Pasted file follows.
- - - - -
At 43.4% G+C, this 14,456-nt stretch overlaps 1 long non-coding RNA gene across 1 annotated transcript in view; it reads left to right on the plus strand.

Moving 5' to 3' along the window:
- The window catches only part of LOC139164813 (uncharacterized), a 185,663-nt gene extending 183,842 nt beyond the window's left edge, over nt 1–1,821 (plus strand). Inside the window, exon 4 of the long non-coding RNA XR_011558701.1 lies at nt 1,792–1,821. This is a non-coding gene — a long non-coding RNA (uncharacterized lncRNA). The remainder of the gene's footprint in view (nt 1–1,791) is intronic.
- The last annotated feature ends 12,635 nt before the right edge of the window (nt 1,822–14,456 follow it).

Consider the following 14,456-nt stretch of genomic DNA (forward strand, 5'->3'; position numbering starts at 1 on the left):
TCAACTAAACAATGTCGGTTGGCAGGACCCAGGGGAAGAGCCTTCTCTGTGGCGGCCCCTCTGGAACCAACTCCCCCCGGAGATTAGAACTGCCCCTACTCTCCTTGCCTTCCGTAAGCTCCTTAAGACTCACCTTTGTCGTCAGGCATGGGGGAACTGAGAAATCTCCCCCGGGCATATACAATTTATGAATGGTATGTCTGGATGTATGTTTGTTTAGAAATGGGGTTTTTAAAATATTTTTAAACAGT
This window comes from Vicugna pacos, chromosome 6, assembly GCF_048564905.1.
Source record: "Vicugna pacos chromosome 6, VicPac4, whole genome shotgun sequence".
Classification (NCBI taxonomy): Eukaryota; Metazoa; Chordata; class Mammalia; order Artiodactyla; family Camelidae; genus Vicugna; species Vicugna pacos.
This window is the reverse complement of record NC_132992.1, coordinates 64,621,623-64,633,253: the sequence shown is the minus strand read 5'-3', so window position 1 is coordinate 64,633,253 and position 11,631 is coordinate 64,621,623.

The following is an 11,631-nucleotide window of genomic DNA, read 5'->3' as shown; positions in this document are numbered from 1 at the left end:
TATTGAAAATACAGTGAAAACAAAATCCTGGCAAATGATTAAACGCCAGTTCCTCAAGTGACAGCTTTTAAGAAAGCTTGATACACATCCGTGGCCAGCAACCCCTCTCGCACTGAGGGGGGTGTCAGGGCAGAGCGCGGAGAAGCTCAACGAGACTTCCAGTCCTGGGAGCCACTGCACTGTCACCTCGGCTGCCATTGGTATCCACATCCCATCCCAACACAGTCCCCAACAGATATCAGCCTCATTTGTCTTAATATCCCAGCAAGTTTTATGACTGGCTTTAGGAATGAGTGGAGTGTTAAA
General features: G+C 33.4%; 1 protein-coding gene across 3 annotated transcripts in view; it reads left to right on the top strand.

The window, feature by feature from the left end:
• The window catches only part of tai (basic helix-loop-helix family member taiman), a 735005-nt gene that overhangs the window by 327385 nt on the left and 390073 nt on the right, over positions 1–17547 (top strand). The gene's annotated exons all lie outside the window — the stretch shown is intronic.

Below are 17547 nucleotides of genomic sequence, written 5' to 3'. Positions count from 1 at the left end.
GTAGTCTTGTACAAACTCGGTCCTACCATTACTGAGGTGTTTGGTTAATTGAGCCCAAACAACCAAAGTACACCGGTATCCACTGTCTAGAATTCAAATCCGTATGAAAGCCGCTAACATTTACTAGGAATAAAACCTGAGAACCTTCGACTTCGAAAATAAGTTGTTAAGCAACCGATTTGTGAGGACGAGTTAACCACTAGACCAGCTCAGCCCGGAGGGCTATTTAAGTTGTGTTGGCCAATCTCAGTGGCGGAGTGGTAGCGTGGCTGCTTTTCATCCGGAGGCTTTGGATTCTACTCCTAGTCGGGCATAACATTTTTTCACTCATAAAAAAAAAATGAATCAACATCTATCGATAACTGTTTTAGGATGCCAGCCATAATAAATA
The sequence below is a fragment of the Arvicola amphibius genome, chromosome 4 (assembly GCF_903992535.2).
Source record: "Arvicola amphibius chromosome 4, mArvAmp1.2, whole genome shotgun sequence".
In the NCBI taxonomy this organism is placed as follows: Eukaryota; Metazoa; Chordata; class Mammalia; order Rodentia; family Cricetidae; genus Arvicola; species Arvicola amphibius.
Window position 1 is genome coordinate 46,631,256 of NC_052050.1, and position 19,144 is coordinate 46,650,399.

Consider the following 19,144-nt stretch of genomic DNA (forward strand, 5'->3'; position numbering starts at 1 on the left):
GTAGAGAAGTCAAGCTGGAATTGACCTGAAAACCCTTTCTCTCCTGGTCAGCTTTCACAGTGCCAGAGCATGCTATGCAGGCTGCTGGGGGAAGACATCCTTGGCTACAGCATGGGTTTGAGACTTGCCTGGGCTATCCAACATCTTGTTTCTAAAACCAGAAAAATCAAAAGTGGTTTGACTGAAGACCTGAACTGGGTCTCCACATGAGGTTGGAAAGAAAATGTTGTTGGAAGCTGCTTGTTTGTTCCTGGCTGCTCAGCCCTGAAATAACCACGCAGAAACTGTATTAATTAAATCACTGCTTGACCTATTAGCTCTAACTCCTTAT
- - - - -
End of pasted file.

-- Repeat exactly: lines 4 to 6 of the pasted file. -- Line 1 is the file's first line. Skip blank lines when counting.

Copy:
- The last annotated feature ends 12,635 nt before the right edge of the window (nt 1,822–14,456 follow it).

Consider the following 14,456-nt stretch of genomic DNA (forward strand, 5'->3'; position numbering starts at 1 on the left):
TCAACTAAACAATGTCGGTTGGCAGGACCCAGGGGAAGAGCCTTCTCTGTGGCGGCCCCTCTGGAACCAACTCCCCCCGGAGATTAGAACTGCCCCTACTCTCCTTGCCTTCCGTAAGCTCCTTAAGACTCACCTTTGTCGTCAGGCATGGGGGAACTGAGAAATCTCCCCCGGGCATATACAATTTATGAATGGTATGTCTGGATGTATGTTTGTTTAGAAATGGGGTTTTTAAAATATTTTTAAACAGT